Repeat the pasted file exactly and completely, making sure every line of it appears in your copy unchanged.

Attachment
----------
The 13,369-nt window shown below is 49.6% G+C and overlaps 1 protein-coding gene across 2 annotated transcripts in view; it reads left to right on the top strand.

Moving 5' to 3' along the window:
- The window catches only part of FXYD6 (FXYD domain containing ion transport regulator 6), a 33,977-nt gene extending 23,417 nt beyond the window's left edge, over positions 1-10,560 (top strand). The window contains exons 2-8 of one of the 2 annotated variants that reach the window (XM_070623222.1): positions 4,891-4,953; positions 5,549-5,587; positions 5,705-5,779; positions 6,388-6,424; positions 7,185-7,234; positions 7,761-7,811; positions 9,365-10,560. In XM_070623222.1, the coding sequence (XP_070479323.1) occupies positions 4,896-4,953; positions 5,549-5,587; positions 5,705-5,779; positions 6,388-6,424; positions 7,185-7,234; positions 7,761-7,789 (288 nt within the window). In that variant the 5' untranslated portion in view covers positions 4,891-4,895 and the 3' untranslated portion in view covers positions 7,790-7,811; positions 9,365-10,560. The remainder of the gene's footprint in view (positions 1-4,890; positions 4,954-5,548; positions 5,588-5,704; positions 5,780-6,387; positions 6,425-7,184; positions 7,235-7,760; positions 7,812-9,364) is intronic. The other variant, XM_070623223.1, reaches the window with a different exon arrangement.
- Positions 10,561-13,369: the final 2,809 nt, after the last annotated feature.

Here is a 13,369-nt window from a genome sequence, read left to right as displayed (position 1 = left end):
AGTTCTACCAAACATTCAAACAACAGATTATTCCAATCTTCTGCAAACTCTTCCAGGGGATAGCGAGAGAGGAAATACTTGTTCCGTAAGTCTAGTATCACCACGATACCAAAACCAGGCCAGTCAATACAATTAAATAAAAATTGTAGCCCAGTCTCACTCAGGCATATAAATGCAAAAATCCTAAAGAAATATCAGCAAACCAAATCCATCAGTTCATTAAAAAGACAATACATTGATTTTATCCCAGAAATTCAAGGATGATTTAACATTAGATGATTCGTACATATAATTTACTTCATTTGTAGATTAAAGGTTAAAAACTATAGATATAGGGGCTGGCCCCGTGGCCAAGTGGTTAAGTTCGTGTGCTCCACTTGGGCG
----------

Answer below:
The 13,369-nt window shown below is 49.6% G+C and overlaps 1 protein-coding gene across 2 annotated transcripts in view; it reads left to right on the top strand.

Moving 5' to 3' along the window:
- The window catches only part of FXYD6 (FXYD domain containing ion transport regulator 6), a 33,977-nt gene extending 23,417 nt beyond the window's left edge, over positions 1-10,560 (top strand). The window contains exons 2-8 of one of the 2 annotated variants that reach the window (XM_070623222.1): positions 4,891-4,953; positions 5,549-5,587; positions 5,705-5,779; positions 6,388-6,424; positions 7,185-7,234; positions 7,761-7,811; positions 9,365-10,560. In XM_070623222.1, the coding sequence (XP_070479323.1) occupies positions 4,896-4,953; positions 5,549-5,587; positions 5,705-5,779; positions 6,388-6,424; positions 7,185-7,234; positions 7,761-7,789 (288 nt within the window). In that variant the 5' untranslated portion in view covers positions 4,891-4,895 and the 3' untranslated portion in view covers positions 7,790-7,811; positions 9,365-10,560. The remainder of the gene's footprint in view (positions 1-4,890; positions 4,954-5,548; positions 5,588-5,704; positions 5,780-6,387; positions 6,425-7,184; positions 7,235-7,760; positions 7,812-9,364) is intronic. The other variant, XM_070623223.1, reaches the window with a different exon arrangement.
- Positions 10,561-13,369: the final 2,809 nt, after the last annotated feature.

Here is a 13,369-nt window from a genome sequence, read left to right as displayed (position 1 = left end):
AGTTCTACCAAACATTCAAACAACAGATTATTCCAATCTTCTGCAAACTCTTCCAGGGGATAGCGAGAGAGGAAATACTTGTTCCGTAAGTCTAGTATCACCACGATACCAAAACCAGGCCAGTCAATACAATTAAATAAAAATTGTAGCCCAGTCTCACTCAGGCATATAAATGCAAAAATCCTAAAGAAATATCAGCAAACCAAATCCATCAGTTCATTAAAAAGACAATACATTGATTTTATCCCAGAAATTCAAGGATGATTTAACATTAGATGATTCGTACATATAATTTACTTCATTTGTAGATTAAAGGTTAAAAACTATAGATATAGGGGCTGGCCCCGTGGCCAAGTGGTTAAGTTCGTGTGCTCCACTTGGGCG